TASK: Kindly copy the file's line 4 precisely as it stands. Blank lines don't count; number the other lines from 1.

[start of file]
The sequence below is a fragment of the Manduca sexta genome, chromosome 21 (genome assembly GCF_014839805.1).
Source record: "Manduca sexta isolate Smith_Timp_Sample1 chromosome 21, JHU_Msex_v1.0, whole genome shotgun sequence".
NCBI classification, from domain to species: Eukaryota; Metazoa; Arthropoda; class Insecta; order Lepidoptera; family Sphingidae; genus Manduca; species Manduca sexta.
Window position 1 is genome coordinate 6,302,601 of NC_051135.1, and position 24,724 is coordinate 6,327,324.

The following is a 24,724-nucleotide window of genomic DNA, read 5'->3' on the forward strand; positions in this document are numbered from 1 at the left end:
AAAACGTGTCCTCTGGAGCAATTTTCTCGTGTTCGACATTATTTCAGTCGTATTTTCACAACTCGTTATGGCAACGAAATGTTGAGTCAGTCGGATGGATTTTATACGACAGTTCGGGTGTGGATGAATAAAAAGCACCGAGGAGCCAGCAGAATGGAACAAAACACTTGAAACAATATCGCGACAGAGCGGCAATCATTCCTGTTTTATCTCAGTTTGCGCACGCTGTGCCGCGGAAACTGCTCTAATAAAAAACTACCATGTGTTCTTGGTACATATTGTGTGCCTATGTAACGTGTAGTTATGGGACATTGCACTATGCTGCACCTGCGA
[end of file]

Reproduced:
Window position 1 is genome coordinate 6,302,601 of NC_051135.1, and position 24,724 is coordinate 6,327,324.